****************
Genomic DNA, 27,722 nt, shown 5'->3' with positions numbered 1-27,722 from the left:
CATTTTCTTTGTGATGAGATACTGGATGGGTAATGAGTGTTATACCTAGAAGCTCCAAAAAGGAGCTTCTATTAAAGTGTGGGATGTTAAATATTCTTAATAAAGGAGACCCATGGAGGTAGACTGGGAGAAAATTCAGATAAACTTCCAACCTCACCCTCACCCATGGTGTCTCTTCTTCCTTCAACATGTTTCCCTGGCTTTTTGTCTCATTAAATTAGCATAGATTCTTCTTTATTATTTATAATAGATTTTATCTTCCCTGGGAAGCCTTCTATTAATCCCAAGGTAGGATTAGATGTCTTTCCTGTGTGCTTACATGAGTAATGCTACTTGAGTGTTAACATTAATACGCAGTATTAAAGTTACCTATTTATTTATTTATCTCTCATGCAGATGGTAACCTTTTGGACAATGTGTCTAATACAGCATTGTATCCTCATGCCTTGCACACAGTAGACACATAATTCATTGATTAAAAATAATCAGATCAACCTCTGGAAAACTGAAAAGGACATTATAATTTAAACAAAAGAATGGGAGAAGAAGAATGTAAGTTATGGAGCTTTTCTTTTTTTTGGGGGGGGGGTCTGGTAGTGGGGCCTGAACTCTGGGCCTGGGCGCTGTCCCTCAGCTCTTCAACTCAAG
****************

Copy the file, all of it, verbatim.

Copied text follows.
Genomic DNA, 27,722 nt, shown 5'->3' with positions numbered 1-27,722 from the left:
CATTTTCTTTGTGATGAGATACTGGATGGGTAATGAGTGTTATACCTAGAAGCTCCAAAAAGGAGCTTCTATTAAAGTGTGGGATGTTAAATATTCTTAATAAAGGAGACCCATGGAGGTAGACTGGGAGAAAATTCAGATAAACTTCCAACCTCACCCTCACCCATGGTGTCTCTTCTTCCTTCAACATGTTTCCCTGGCTTTTTGTCTCATTAAATTAGCATAGATTCTTCTTTATTATTTATAATAGATTTTATCTTCCCTGGGAAGCCTTCTATTAATCCCAAGGTAGGATTAGATGTCTTTCCTGTGTGCTTACATGAGTAATGCTACTTGAGTGTTAACATTAATACGCAGTATTAAAGTTACCTATTTATTTATTTATCTCTCATGCAGATGGTAACCTTTTGGACAATGTGTCTAATACAGCATTGTATCCTCATGCCTTGCACACAGTAGACACATAATTCATTGATTAAAAATAATCAGATCAACCTCTGGAAAACTGAAAAGGACATTATAATTTAAACAAAAGAATGGGAGAAGAAGAATGTAAGTTATGGAGCTTTTCTTTTTTTTGGGGGGGGGGTCTGGTAGTGGGGCCTGAACTCTGGGCCTGGGCGCTGTCCCTCAGCTCTTCAACTCAAG